If you tell me you’re creating a website for your startup, I’ll ask you if your dial-up internet and fax machine are installed too.
You might think I’m exaggerating, because well, I am. But only a little bit.
That’s because dial-up internet was once seen as the cutting edge development of a digitally empowered business, and there was a time when replacing the fax machine as the go-to for inter-office communication was unimaginable.
The website, as we’ve come to know it, is on the same path as these business relics. It is an outdated format that was created for the needs of a different digital age and audience.
A little history
In June 1993 there were only 113 websites. Back then, the ‘web’ was still an experimental idea that crossed the paths of tech whizzes, hobbyists and scientists rather than the general public. By 2019 there were an estimated 1.5 billion websites on the world wide web.
Early iterations of the website were kind of like digital libraries or data bases (I’m looking at you IMDB). They were novel, but they were also primarily places to store information or hunt for answers and services. We used library-like language for them too as we ‘browsed’ the ‘catalogue’ and ‘archived’ material.
Then along came Amazon and Google.
Getting down to business
While the term ‘e-commerce’ was already in circulation by the ’70s, it wasn’t used in the same way we use it today. In 1979, internet pioneer Michael Aldrich connected a television and a real-time multi-user transaction processing computer to create the first online shopping experience. It wasn’t until the 90s that we started considering a world where shopping didn’t necessarily mean turning up to a physical shop front and walking away with your goods in a bag.
In 1995, Amazon.com started selling books online, popularising the concept of internet shopping, and fundamentally shifting the global retail landscape. Meanwhile, Google was influencing website design as businesses looked to optimise layouts for the search algorithm (one of the reasons so many websites look the same).
It was at this point, having an online presence essentially meant selling from a website that could be found on Google (hopefully high in the ranking). The website made a lot of sense for that digital economy and culture.
Where are we now?
Social media is more than a decade old. In that time, it’s changed how we network, communicate, campaign, shop and, crucially, it’s changed marketing.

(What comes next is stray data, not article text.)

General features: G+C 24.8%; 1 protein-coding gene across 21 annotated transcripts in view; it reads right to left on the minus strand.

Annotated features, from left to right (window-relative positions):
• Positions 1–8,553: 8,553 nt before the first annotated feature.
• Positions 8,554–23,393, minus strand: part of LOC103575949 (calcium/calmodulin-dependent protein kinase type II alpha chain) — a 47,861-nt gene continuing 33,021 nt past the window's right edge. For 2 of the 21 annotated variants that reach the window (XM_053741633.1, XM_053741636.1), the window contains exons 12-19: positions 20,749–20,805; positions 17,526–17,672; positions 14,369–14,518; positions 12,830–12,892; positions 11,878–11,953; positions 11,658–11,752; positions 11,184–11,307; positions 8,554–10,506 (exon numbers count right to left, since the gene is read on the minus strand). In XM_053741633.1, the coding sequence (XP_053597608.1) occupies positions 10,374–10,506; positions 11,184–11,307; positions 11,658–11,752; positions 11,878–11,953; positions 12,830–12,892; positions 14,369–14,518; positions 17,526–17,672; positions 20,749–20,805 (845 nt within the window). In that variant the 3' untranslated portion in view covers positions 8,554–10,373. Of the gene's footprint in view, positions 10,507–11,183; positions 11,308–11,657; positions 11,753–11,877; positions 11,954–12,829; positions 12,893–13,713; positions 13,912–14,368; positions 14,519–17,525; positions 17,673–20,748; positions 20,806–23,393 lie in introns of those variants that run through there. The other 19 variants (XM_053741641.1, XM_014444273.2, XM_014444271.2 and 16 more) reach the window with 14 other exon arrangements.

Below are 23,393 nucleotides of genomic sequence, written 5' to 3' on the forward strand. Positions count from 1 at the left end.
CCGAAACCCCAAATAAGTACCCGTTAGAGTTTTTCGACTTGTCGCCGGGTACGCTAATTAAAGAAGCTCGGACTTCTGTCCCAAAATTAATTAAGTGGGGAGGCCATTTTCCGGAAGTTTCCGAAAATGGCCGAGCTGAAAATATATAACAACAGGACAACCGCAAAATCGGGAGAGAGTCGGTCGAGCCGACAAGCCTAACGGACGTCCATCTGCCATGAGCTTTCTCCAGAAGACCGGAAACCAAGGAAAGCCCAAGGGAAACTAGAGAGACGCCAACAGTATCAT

The average Australian spends upwards of five hours a day on mobile, consuming huge amounts of social content, both branded and unbranded. Any strong marketing strategy starts with understanding the customer — their needs and behaviours.
Your potential customers are out there, debating politicians on Twitter or joining the latest wholesome meme sweeping TikTok or shopping directly from links on an Instagram post while scrolling through a feed of vivid imagery, personalised to their tastes. They’re not as inclined to simply ‘browse the web’ and they aren’t particularly moved by the prospect of digging through a digital database.
This transition is an opportunity. Social media opens up avenues for creative storytelling in marketing that weren’t necessarily possible on websites. While a website might restrict you to a splash, blog, or banner, on your social channels you can consider the best medium for your message. Should it be an image, text, or video — should I say this to all my audiences, just some of them, or just one?
The website might not disappear for some time, but its purpose has already shifted. Any successful marketing strategy should consider the website in relation to social channels. Capturing the attention of customers through creative content and then sending them to a specific section of your website is a lot more effective than hoping they’ll find their way there organically.
If you’re a side hustler, creator or entrepreneur looking to grow your audience, don’t just default into what’s been done before. Always put your audience, the kinds of content they consume, and the places that they do it at the centre of your marketing strategy.
If you’re going to create a website, then make sure it exists in relation to other healthy customer communication channels. While there is a chance that websites will linger on – driven by the same internet nostalgia that means Neopets just.never.goes.away – the smart money is on standalone websites being well on their way to fax machine status.